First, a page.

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infrastructure falling down by the second?  For such a legal regime to be functional, the doctrine of state responsibility for cyber attacks would have to be restructured and sufficiently defined.


State Responsibility for Cyber Attacks

The speed and anonymity of cyber attacks makes “distinguishing among the actions of terrorists, criminals, and nation states difficult.”170  Simultaneously, the instances of state-sponsored terrorist acts have increased since the end of the Cold War.171  Proving state responsibility for such acts though is exceedingly difficult.  As seen in the Estonian cyber attack, a sponsoring state may not cooperate in the investigation, apprehension, and extradition of those who acted on its behalf in committing criminal or terrorist acts.  A nation-state might even be able to “conceal its involvement in self-interested cyber attacks by encouraging ‘civilian’ cybercriminals and cyberterrorists to conduct their operations from within its borders since the fog of ‘civilian’ cyberattacks would obscure the purpose and origins of the state-sponsored attacks.”172  Consequently should the cyber attack on Estonia be characterized as: a cybercrime, with Russian Nashi hackers orchestrating a coup; cyberterrorism by a group pursuing idiosyncratic ideological goals; or cyberwarfare, a virtual sortie by Russian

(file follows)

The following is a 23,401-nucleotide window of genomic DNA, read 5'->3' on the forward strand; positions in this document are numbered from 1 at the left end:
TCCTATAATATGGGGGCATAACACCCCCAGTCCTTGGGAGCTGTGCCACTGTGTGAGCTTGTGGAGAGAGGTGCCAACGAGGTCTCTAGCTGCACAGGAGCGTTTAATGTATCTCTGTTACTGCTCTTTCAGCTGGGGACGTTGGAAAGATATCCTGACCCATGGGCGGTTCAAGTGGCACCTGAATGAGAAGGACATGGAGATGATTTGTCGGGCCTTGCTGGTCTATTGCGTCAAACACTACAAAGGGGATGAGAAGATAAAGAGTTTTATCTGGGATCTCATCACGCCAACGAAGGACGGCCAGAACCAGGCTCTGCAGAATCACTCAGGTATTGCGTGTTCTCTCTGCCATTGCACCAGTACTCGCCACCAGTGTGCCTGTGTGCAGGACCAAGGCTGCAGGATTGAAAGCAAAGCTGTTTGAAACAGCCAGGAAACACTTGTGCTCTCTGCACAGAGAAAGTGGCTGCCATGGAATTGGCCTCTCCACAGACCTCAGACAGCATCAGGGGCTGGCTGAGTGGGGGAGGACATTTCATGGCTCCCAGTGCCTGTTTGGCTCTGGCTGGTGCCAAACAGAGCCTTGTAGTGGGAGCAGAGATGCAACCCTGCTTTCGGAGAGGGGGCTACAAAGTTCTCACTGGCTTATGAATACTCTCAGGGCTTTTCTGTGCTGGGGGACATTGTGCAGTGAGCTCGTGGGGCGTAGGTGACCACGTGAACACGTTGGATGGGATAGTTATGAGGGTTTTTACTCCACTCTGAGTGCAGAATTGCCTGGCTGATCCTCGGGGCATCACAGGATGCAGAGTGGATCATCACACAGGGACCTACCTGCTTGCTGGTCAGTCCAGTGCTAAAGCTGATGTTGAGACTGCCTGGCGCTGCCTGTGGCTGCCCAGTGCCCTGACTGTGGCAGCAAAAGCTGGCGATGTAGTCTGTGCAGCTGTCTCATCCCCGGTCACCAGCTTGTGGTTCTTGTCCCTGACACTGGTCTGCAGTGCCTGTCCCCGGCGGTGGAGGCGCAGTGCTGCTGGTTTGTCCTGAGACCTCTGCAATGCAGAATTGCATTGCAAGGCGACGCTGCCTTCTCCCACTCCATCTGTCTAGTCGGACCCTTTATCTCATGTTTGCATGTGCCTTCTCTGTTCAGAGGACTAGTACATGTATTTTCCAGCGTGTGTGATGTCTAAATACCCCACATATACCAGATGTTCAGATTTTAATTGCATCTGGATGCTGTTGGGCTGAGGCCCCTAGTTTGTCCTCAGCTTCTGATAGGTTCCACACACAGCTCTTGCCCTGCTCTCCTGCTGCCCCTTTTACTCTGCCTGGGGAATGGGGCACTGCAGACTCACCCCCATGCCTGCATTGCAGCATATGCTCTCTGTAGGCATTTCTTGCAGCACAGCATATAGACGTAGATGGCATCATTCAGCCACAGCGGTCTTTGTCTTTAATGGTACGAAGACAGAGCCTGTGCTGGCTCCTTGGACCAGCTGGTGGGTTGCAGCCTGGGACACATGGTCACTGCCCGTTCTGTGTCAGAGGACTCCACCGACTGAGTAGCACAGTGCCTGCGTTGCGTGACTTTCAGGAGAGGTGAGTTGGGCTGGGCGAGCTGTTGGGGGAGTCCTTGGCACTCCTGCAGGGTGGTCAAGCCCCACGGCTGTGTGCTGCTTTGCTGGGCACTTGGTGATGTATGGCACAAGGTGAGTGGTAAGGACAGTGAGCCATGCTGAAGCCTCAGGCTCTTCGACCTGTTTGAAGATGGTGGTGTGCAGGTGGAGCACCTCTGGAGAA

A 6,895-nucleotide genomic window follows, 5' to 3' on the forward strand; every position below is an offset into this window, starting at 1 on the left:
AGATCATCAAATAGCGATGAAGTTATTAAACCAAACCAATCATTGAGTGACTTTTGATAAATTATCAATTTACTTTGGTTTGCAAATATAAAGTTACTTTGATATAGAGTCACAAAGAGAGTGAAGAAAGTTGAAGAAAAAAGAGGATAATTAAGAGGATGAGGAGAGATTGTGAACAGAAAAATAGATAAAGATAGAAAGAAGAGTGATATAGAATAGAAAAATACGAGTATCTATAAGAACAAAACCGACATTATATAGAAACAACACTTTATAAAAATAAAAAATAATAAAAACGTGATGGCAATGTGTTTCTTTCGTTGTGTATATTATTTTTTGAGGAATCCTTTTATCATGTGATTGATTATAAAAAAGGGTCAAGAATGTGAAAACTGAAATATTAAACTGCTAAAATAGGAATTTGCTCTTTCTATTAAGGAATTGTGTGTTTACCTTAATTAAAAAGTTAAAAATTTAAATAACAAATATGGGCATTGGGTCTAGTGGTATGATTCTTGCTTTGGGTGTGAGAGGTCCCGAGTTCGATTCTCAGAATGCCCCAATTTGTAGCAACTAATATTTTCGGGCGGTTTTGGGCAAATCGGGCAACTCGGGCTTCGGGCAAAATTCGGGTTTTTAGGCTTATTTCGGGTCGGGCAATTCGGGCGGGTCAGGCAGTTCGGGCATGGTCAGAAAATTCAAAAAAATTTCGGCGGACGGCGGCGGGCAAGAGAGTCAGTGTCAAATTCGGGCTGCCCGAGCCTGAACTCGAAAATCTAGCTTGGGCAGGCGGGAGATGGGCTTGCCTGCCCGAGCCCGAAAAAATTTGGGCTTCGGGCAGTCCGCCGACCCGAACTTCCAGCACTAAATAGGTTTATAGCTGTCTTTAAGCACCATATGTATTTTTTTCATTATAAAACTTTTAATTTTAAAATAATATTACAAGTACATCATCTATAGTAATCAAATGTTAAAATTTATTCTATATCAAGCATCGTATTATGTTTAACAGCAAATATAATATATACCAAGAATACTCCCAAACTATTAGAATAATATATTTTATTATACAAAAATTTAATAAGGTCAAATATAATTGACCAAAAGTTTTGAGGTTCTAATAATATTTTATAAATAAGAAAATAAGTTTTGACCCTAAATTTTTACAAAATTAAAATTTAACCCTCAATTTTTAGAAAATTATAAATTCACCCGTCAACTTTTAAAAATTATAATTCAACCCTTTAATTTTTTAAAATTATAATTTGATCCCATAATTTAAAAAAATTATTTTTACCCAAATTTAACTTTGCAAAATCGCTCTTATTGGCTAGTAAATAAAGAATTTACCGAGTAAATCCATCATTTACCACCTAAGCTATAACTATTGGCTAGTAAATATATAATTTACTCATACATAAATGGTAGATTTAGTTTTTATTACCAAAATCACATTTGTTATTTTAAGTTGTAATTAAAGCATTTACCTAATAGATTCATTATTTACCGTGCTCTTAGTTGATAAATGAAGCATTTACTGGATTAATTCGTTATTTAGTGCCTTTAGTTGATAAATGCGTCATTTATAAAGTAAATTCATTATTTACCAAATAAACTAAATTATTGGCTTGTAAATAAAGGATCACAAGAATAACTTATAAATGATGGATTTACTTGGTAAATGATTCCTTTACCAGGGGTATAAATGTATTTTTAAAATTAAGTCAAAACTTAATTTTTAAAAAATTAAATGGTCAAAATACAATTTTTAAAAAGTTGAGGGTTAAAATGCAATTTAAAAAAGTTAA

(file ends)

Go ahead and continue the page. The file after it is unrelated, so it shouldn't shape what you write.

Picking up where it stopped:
170 The White House, The National Strategy to Secure Cyberspace 19, 64 (2003), available at http://www.whitehouse.gov/pcipb/ (“Cyber attacks cross borders at light speed...”); Brenner, supra note 40.

171 See, e.g., Christopher C. Joyner & Wayne P. Rothbaum, Libya and the Aerial Incident at Lockerbie: What Lessons for International Extradition Law?, 14 Mich. J. Int’l L. 222, 229 (1993) (“State-sponsored terrorism has emerged since the 1970s as a dangerous strain of international violence.”).  But see Susan W. Brenner & Anthony C. Crescenzi, State-Sponsored Crime: The Futility of the Economic Espionage Act, 28 Hous. J. Int’l L. 389 (2006) (economic espionage as state-sponsored crime); Douglas R. Burgess, Jr., Hostis Humani Generi: Piracy, Terrorism and a New International Law, 13 U. Miami Int’l & Comp. L. Rev. 293, 302-03 (2006) (writing that sixteenth-century British government regarded piracy “in much the same way as state-sponsored terrorism is viewed today”).  In the discussion above “state-sponsored crime” denotes state involvement in the commission of conventional crimes, such as the theft of intellectual property.  Brenner, supra note 40.

172 Brenner, supra note 40.

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